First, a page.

On the other side of the Chinese story, if commodity prices keep gaining, inflation is likely to cause problems in the West as well. Inflation in the US will lead to higher interest rates and possibly impact investments in gold. For the present though, interest rates are not going anywhere and inflation is more a concern in the East than the West (although the West may also be on the verge of hyperinflation according to the classical definition of oversupply of money). As Fed rates remain down, bullion appetite will remain strong and the dollar will continue to be fundamentally weak. With currencies not getting any stronger and inflationary pressures continuing to build, gold is likely to be well supported in 2011. As we have observed, gold does well in the shadow of an impending inflation (which is the current case) than a continuing inflationary market. Inflation comes with higher interest rates that deter investments. So, unless a dramatic shift in the equilibrium in the developing nations occurs, signals for gold are very much bullish in the long-term.

To keep yourself up-to-date with movements in the precious metals markets, we encourage you to subscribe to our Premium Updates, providing in-depth analysis and cutting edge observations. We also have a free mailing list and if you sign up today, you’ll also receive 7 days of full access to our website, and you can unsubscribe at any time. Remember, as the gold rally enters this critical phase, investors will be well armed if well informed.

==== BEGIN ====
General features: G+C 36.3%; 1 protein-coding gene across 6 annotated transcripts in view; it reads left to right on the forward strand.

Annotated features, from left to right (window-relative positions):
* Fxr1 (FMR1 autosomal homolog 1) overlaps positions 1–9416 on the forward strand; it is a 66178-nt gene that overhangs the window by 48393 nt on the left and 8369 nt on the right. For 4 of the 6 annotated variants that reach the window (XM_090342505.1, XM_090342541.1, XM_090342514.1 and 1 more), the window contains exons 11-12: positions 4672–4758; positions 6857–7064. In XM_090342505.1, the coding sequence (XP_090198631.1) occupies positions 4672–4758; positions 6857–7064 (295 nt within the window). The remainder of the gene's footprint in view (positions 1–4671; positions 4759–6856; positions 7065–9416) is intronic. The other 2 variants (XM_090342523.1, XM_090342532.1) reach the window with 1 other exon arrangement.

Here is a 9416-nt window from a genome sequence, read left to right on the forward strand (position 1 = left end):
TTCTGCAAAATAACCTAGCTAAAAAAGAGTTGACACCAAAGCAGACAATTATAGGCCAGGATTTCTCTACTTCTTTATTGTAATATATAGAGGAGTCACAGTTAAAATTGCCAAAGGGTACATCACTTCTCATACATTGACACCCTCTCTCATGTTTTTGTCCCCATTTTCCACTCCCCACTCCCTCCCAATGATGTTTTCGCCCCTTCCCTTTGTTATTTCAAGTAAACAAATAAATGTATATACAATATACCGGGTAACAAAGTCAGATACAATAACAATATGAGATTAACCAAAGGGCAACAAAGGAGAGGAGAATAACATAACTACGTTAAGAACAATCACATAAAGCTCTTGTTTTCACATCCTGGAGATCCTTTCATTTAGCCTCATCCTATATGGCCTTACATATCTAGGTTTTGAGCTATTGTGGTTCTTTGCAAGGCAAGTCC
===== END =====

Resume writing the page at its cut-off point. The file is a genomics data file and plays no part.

Thank you for reading.

Mike Stall
Sunshine Profits Contributing Author
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    All essays, research and information found above represent analyses and opinions of Mr. Radomski and Sunshine Profits' associates only. As such, it may prove wrong and be a subject to change without notice. Opinions and analyses were based on data available to authors of respective essays at the time of writing. Although the information provided above is based on careful research and sources that are believed to be accurate, Mr. Radomski and his associates do not guarantee the accuracy or thoroughness of the data or information reported. The opinions published above belong to Mr. Radomski or respective associates and are neither an offer nor a recommendation to purchase or sell securities. Mr. Radomski is not a Registered Securities Advisor. Mr. Radomski does not recommend services, products, business or investment in any company mentioned in any of his essays or reports. Materials published above have been prepared for your private use and their sole purpose is to educate readers about various investments.